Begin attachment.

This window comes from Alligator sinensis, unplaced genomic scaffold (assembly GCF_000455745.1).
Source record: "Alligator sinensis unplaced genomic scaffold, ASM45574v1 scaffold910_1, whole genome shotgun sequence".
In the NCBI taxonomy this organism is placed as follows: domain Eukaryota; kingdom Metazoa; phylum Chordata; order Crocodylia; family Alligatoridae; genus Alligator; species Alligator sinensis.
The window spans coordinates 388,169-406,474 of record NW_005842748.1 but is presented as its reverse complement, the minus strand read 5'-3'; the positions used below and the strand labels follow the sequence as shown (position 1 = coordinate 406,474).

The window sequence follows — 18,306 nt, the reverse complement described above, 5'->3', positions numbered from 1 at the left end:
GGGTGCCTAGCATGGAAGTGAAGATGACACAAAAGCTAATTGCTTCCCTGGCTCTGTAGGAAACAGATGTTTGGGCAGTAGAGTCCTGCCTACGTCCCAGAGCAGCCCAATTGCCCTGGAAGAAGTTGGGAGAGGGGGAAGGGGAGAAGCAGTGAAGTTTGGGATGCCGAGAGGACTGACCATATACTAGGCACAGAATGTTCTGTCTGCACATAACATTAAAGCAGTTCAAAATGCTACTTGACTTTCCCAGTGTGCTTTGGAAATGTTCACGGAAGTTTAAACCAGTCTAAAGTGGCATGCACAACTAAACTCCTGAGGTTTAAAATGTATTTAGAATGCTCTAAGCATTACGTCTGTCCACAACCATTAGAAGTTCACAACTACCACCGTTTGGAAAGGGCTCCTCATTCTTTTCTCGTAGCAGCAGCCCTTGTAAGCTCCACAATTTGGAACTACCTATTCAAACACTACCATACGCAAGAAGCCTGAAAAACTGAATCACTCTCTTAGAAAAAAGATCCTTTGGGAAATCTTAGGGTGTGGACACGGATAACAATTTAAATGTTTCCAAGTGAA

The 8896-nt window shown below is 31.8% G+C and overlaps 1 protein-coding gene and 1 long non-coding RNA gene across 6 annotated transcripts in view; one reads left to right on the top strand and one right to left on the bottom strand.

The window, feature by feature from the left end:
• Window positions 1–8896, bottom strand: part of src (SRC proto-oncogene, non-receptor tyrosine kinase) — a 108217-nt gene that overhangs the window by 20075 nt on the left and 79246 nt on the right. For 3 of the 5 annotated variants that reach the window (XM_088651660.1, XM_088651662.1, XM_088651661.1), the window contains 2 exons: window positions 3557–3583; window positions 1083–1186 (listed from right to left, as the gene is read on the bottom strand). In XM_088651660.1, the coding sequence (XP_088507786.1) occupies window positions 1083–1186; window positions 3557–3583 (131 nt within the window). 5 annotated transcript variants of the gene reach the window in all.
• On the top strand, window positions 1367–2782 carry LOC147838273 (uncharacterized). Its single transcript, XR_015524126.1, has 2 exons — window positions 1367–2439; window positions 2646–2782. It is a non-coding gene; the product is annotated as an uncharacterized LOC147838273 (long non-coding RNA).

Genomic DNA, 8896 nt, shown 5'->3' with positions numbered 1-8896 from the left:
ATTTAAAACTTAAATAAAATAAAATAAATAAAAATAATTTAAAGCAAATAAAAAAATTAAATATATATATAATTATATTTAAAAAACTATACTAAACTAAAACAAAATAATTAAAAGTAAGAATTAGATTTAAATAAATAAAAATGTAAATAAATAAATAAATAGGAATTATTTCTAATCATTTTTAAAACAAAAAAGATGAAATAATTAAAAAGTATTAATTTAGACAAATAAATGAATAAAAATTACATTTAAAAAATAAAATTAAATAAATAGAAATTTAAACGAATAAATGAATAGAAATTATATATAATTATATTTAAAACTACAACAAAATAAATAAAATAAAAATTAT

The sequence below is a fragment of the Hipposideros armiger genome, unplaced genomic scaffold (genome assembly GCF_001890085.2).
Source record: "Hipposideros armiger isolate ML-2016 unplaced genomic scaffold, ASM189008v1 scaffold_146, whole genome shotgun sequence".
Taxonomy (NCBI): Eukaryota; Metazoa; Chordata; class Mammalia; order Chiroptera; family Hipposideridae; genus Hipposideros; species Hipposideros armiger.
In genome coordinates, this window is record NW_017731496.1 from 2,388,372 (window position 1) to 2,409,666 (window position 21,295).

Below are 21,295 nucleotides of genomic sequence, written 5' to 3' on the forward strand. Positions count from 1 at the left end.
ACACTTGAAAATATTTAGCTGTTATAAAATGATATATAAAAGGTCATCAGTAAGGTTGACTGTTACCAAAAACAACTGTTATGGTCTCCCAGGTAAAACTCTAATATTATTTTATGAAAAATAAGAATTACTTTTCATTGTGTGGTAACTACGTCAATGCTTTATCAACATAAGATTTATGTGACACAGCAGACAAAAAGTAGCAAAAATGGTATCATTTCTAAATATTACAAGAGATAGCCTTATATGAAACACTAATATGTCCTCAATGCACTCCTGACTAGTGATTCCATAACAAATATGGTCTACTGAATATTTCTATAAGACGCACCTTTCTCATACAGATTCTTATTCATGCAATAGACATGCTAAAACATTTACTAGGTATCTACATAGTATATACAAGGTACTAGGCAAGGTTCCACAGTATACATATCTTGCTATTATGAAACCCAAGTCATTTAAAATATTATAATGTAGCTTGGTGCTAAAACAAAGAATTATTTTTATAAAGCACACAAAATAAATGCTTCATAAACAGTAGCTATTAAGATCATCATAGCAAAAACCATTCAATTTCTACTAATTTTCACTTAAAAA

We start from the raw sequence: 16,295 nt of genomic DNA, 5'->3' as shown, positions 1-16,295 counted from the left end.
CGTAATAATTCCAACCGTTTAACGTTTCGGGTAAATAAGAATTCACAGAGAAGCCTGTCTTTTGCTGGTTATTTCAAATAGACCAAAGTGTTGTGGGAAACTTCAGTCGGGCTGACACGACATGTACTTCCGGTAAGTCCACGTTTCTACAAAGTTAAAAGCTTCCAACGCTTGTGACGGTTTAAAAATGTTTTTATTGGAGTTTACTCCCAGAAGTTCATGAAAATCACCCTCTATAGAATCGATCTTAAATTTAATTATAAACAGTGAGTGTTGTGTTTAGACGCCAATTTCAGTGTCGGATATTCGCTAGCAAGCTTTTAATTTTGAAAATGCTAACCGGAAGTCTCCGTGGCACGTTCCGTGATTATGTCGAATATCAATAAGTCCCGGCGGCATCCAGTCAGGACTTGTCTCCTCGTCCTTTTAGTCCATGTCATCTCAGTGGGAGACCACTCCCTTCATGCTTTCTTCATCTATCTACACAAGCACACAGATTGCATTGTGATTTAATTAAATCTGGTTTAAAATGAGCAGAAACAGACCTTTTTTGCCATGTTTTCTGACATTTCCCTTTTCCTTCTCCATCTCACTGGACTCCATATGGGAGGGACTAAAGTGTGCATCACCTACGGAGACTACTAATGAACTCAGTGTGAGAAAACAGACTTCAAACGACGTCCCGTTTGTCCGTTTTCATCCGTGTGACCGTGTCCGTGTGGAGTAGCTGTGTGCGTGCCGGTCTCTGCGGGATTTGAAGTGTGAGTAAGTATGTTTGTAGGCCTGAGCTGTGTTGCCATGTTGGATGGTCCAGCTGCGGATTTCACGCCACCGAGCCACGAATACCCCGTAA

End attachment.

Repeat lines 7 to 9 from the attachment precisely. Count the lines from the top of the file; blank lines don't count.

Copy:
The 8896-nt window shown below is 31.8% G+C and overlaps 1 protein-coding gene and 1 long non-coding RNA gene across 6 annotated transcripts in view; one reads left to right on the top strand and one right to left on the bottom strand.

The window, feature by feature from the left end:
• Window positions 1–8896, bottom strand: part of src (SRC proto-oncogene, non-receptor tyrosine kinase) — a 108217-nt gene that overhangs the window by 20075 nt on the left and 79246 nt on the right. For 3 of the 5 annotated variants that reach the window (XM_088651660.1, XM_088651662.1, XM_088651661.1), the window contains 2 exons: window positions 3557–3583; window positions 1083–1186 (listed from right to left, as the gene is read on the bottom strand). In XM_088651660.1, the coding sequence (XP_088507786.1) occupies window positions 1083–1186; window positions 3557–3583 (131 nt within the window). 5 annotated transcript variants of the gene reach the window in all.